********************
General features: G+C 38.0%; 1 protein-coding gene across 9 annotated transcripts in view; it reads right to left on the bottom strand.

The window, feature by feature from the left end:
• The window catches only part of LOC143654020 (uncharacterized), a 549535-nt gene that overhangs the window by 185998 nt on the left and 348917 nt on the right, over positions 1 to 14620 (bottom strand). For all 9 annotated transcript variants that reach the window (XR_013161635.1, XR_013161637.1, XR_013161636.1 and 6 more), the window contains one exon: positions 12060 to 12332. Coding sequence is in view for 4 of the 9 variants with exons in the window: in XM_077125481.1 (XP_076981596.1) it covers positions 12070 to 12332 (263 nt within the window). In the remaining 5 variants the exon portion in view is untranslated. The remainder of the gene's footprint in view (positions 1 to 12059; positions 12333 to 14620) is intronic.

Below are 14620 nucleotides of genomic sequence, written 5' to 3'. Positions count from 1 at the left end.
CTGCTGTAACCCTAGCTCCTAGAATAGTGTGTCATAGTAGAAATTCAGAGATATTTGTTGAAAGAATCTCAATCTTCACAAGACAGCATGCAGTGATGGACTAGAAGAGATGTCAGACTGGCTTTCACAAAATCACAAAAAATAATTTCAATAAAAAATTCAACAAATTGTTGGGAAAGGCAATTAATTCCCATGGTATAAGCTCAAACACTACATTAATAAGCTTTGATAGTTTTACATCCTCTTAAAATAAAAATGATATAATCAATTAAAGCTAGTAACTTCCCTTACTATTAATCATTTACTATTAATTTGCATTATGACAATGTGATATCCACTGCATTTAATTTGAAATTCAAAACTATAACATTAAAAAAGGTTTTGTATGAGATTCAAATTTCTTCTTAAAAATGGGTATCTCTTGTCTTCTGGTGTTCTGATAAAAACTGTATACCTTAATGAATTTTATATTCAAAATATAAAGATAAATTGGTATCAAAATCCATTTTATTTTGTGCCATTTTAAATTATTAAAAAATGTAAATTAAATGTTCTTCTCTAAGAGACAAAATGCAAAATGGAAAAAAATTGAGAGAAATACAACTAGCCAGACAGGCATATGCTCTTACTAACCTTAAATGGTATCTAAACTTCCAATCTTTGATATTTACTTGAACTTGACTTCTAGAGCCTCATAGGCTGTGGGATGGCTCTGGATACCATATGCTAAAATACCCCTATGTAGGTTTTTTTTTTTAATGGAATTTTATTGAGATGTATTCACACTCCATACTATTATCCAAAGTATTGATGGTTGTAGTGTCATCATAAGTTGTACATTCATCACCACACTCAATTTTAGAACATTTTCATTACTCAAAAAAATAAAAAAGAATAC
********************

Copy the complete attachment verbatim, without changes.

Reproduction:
General features: G+C 38.0%; 1 protein-coding gene across 9 annotated transcripts in view; it reads right to left on the bottom strand.

The window, feature by feature from the left end:
• The window catches only part of LOC143654020 (uncharacterized), a 549535-nt gene that overhangs the window by 185998 nt on the left and 348917 nt on the right, over positions 1 to 14620 (bottom strand). For all 9 annotated transcript variants that reach the window (XR_013161635.1, XR_013161637.1, XR_013161636.1 and 6 more), the window contains one exon: positions 12060 to 12332. Coding sequence is in view for 4 of the 9 variants with exons in the window: in XM_077125481.1 (XP_076981596.1) it covers positions 12070 to 12332 (263 nt within the window). In the remaining 5 variants the exon portion in view is untranslated. The remainder of the gene's footprint in view (positions 1 to 12059; positions 12333 to 14620) is intronic.

Below are 14620 nucleotides of genomic sequence, written 5' to 3'. Positions count from 1 at the left end.
CTGCTGTAACCCTAGCTCCTAGAATAGTGTGTCATAGTAGAAATTCAGAGATATTTGTTGAAAGAATCTCAATCTTCACAAGACAGCATGCAGTGATGGACTAGAAGAGATGTCAGACTGGCTTTCACAAAATCACAAAAAATAATTTCAATAAAAAATTCAACAAATTGTTGGGAAAGGCAATTAATTCCCATGGTATAAGCTCAAACACTACATTAATAAGCTTTGATAGTTTTACATCCTCTTAAAATAAAAATGATATAATCAATTAAAGCTAGTAACTTCCCTTACTATTAATCATTTACTATTAATTTGCATTATGACAATGTGATATCCACTGCATTTAATTTGAAATTCAAAACTATAACATTAAAAAAGGTTTTGTATGAGATTCAAATTTCTTCTTAAAAATGGGTATCTCTTGTCTTCTGGTGTTCTGATAAAAACTGTATACCTTAATGAATTTTATATTCAAAATATAAAGATAAATTGGTATCAAAATCCATTTTATTTTGTGCCATTTTAAATTATTAAAAAATGTAAATTAAATGTTCTTCTCTAAGAGACAAAATGCAAAATGGAAAAAAATTGAGAGAAATACAACTAGCCAGACAGGCATATGCTCTTACTAACCTTAAATGGTATCTAAACTTCCAATCTTTGATATTTACTTGAACTTGACTTCTAGAGCCTCATAGGCTGTGGGATGGCTCTGGATACCATATGCTAAAATACCCCTATGTAGGTTTTTTTTTTTAATGGAATTTTATTGAGATGTATTCACACTCCATACTATTATCCAAAGTATTGATGGTTGTAGTGTCATCATAAGTTGTACATTCATCACCACACTCAATTTTAGAACATTTTCATTACTCAAAAAAATAAAAAAGAATAC